Jawbone Up 3 vs Razer Nabu X vs Huawei Talkband B2: Fitness Trackers Face Off

 

Huawei Talkband B2

HWTB2
RRP:$249.95
Why you’d want one:
I liked the Talkband B2’s predecessor, the Talkband B1 a reasonable amount when I reviewed it last year, and the feedback to my video review suggested that it contained an idea that a lot of people were interested in, namely a combined fitness tracker and Bluetooth headset.¬†Here, have a look: roll the video, Kevin:

The Huawei Talkband B2 takes that initial design and adds a fair amount of pizazz to the design as well as picking up the one big problem I had with the original, which is to say that it’s much more capable of accurate step tracking. Huawei sells the Huawei Talkband B2 in two configurations, a slightly cheaper “sports” version for $229 and the premium “gold” version for $249 with a leather strap, which is the version I’ve tested.
As fitness trackers go, the Huawei Talkband B2 is a bit of a looker, and I’ve had more than one person comment on how unusually stylish I looked while wearing it. Which either means that it really does stand out, or that my friends think that I’ve normally got no style. Hmm.
I liked the fact that the original Talkband B2 included its own USB charging port in the band, but for the Huawei Talkband B2, they’ve gone a different way, with the band itself being an entirely passive strap. The Bluetooth headset uses microUSB charging from the rear instead. Charging is quite rapid, and it lasted around four to five days of tracking during my tests, which is decent when you consider that with the inbuilt talk features, it’s essentially a slightly stupid smartwatch. Maybe Feature Watch is the appropriate term? In any case, you should only need to charge it once or twice per week while in use.
As a Bluetooth headset, the Huawei Talkband B2 works quite well, intelligently picking up calls when it’s clicked out of the band and delivering clear audio during my test period. It’s passable — just — as a music playback device if you’re really desperate.
It’s also impressive that Huawei has taken up Jawbone’s opening up of its UP platform into consideration. If you’re switching from an existing UP tracker, you don’t have to lose all your data, because the Huawei Talkband B2 will happily synchronise with an existing UP account, so if you’ve got friends issuing challenges, you can answer them by running around with the Huawei Talkband B2 in place.
Why you wouldn’t:
There are still some quirks that Huawei needs to iron out in the design and implementation of the Huawei Talkband B2. The glossy, mirrored display is great late at night, but if you’re a fan of a jog under the hot midday sun, you’ll struggle to make out the display, which is irritating if you’re trying to exercise to a specific target number.
The Huawei Talkband B2 tracks sleep, and one of the more interesting aspects of that is that it doesn’t require you to explicitly place it in sleep tracking mode. Instead, as long as you’re wearing it, it’ll detect when you’re slumbering and record your sleep data accordingly. At least, that’s the theory. I’m yet to hit a sleep tracker I really like, but the Huawei Talkband B2’s approach is a lot more miss than hit, and it lacks the granular sleep approach of something like the UP3.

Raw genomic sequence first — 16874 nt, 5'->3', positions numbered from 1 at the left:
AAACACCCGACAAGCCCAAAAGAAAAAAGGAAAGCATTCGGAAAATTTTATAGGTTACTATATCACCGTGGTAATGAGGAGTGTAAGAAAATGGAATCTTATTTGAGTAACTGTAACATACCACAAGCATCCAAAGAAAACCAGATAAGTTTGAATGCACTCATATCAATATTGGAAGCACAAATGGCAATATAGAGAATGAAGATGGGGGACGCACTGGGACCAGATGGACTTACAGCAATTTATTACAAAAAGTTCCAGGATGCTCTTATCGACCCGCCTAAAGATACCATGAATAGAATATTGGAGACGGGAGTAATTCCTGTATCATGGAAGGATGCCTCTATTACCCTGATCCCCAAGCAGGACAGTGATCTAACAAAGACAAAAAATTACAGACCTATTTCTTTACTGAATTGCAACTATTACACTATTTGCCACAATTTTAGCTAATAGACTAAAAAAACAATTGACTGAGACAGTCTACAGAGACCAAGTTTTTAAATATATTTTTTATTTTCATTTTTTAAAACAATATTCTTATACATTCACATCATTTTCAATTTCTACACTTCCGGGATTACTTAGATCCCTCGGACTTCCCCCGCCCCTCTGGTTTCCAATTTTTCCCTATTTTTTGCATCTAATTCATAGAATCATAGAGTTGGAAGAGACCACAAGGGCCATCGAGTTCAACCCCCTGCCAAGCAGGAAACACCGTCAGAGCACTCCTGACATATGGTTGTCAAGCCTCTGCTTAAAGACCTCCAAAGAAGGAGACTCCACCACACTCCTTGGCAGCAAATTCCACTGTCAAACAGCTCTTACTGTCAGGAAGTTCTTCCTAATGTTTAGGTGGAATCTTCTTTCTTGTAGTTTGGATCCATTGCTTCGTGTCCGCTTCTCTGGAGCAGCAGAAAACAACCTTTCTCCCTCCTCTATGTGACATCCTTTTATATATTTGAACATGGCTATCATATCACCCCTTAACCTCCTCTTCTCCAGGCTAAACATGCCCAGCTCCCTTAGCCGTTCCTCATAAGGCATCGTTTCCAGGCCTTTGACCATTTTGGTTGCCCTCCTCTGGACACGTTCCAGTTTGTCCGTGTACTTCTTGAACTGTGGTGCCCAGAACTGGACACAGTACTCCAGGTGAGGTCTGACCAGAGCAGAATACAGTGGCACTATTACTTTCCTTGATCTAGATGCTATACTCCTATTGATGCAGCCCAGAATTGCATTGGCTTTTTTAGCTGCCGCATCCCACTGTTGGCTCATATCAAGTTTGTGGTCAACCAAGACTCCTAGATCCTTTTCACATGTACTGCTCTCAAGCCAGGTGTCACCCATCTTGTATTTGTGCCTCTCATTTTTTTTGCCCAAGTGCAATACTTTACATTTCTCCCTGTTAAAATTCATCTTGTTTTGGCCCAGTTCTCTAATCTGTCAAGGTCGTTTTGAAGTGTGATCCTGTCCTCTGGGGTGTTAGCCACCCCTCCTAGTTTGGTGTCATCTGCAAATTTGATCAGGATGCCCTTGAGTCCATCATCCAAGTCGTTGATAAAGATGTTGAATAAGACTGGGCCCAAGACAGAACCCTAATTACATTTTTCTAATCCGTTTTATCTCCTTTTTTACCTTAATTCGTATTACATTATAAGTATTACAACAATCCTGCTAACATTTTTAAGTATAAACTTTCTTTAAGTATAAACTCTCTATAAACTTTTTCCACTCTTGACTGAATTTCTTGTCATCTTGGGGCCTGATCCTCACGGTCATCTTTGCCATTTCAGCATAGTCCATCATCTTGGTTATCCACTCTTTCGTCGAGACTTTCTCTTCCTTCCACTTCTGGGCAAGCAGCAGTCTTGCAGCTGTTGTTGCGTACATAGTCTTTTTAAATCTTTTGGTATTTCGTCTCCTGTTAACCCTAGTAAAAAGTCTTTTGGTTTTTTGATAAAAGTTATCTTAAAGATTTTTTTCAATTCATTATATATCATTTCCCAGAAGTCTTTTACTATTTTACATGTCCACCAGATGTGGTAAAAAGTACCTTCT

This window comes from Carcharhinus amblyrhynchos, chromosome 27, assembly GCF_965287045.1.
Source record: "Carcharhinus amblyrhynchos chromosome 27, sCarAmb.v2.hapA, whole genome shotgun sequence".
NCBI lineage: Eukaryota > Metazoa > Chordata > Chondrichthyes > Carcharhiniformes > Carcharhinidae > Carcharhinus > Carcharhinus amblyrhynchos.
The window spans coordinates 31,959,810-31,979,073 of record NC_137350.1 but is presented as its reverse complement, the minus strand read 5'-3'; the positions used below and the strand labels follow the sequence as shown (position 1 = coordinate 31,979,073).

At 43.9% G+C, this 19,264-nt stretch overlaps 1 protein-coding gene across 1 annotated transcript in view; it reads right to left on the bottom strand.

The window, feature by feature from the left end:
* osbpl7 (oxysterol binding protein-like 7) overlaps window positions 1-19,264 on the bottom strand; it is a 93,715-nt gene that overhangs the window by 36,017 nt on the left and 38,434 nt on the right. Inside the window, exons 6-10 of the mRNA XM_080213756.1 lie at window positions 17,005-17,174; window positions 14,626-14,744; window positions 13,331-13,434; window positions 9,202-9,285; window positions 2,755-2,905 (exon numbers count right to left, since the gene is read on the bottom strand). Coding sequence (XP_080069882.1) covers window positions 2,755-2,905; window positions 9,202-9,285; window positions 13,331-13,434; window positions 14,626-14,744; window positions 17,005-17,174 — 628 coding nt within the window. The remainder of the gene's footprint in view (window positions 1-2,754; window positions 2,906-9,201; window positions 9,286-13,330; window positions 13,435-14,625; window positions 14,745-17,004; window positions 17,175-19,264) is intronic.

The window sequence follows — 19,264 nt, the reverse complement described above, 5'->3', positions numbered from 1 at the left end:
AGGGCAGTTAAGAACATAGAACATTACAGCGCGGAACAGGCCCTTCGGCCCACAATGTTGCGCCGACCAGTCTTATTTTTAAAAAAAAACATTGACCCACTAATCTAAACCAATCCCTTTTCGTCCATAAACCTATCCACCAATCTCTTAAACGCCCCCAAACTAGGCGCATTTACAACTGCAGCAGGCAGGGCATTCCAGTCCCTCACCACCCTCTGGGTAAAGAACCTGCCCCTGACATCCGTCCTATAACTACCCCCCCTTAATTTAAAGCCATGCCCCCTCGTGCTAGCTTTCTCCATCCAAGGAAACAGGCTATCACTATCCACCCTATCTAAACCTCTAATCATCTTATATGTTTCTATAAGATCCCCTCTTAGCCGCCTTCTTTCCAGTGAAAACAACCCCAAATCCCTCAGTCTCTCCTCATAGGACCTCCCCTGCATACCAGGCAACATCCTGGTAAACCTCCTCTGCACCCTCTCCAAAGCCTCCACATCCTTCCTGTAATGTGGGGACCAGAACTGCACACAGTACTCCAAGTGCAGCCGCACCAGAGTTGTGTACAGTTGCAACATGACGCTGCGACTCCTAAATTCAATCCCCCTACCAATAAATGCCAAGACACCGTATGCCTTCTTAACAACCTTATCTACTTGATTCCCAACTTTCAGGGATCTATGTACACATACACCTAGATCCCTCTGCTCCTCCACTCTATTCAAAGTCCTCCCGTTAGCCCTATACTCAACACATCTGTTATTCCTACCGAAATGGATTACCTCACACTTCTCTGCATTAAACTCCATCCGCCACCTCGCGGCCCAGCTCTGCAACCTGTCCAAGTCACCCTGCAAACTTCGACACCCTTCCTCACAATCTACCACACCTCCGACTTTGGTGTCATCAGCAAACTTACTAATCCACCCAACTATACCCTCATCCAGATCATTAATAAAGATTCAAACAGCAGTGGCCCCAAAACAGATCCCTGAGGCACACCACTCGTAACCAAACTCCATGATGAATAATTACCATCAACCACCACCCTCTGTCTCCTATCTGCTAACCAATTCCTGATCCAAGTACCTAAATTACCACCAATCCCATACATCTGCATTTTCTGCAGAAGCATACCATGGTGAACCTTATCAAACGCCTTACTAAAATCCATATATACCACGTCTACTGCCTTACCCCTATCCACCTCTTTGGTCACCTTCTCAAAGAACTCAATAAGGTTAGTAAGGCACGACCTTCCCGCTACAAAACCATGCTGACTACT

I tested the Huawei Talkband B2 paired with an iPhone 6. I found Huawei’s app to be a bit twitchy when it came to recognising that the Huawei Talkband B2 was actually paired. Its notifications are quite chatty, reminding you to sync regularly to update data, but that’s annoying if it then decides that you’re not actually paired. Switching Bluetooth on and off again usually resolved that problem.
The integration with the UP system is quite neat, and for the most part works seamlessly, although for sleep data all it passes are raw numbers, not the details of sleep as it’s tracked it. It manages better for step tracking, with the UP app intelligently working out when I’d been out jogging, so maybe that’s something on the UP platform side. Either way, it’s a limitation to be aware of.
Finally, the Huawei Talkband B2 isn’t waterproof to any particular extent. That’s not exactly surprising given what it is. I don’t think too many folk do waterproof Bluetooth, because the technology itself transmits poorly through water, but it does mean you’d need to be careful running in the rain with the Huawei Talkband B2.
Fat Duck Verdict:
Huawei’s taken a good idea in the Talkband B1 and made it a lot better. It’s not quite perfect — I do wish that display screen wasn’t quite so reflective, and that sleep tracking worked better — but of the three bands tested here, it’s the one I’d keep on my wrist in the long term.

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